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Impending Legislation on Off-Highway Vehicles in Canada and the U.S.

2018-11-02 14:06 Friday

According to official projections, North America will continue to dominate the recreational off-highway vehicles market over the next decade, with a projected market share of more than 50% by the end of 2028. As recreational off-highway vehicles become increasingly prominent, the United States and Canada have introduced new legislation to regulate the operation of ROVs, which may have a domino effect on the global market.

Off-Highway Vehicles

In the wake of a mounting number of injuries and fatalities involving ROVs, the U.S. Consumer Product Safety Commission (CPSC) has proposed a draft for a law that would address safety hazards associated with ROVs. If implemented, the law would significantly influence the future development and manufacturing of recreational off-highway vehicles in North America.

Recently, Canada's Sturgeon County Protective Services, together with The Sturgeon County Rural Crime Watch Association, held an Off-highway Vehicle Information Day, in order to improve public awareness of driving safety issues.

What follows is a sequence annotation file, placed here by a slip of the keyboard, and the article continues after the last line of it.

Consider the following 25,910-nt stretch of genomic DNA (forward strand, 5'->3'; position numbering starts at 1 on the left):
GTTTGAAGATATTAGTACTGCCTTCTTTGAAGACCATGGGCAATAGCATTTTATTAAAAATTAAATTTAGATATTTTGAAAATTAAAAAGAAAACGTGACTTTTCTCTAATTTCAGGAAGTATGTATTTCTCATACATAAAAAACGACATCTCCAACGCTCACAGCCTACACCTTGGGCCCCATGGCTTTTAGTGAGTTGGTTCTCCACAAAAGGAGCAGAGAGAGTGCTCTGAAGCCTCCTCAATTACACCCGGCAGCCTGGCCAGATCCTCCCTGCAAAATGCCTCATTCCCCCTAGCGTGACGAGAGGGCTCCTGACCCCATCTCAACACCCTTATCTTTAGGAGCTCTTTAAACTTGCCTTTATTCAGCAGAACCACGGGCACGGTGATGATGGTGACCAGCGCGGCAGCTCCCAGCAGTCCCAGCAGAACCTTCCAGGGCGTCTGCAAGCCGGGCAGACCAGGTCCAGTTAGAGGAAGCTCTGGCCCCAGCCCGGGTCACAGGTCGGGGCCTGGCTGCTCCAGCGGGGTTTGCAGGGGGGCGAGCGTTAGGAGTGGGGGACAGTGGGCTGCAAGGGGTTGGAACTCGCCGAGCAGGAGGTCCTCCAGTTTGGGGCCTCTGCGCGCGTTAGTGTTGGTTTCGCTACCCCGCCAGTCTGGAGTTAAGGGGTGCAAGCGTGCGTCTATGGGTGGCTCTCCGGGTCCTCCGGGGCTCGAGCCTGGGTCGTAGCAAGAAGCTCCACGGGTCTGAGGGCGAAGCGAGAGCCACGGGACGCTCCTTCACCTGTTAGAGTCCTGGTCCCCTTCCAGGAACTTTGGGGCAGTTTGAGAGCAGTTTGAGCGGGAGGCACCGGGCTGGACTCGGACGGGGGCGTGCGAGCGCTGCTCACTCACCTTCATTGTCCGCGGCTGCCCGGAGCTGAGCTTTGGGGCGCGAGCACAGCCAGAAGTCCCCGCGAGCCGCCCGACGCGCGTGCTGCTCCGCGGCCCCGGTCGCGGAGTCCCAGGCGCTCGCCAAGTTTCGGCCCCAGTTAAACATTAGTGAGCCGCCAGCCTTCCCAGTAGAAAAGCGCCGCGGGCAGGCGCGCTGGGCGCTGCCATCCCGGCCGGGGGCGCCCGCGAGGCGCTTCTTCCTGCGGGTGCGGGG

"The important thing is, our bylaws say that you need a driver's license," said Ken Lauinger, Peace Officer  for Sturgeon County. "That means you're at least 14 years old. You get these younger folks driving these vehicles and they're big machines. Can these folks really handle them? Probably not."

He added: "Helmets are an easy way to prevent ATV-related injuries, though the importance of wearing one may often be overlooked by many drivers. And certain ATVs require not only head protection, but full-face coverage and glasses or a screen as well. And you should keep in mind that those riding without helmets on public land may face a substantial fine." According to Lauinger, regular vehicle and equipment maintenance are also keys to safety.

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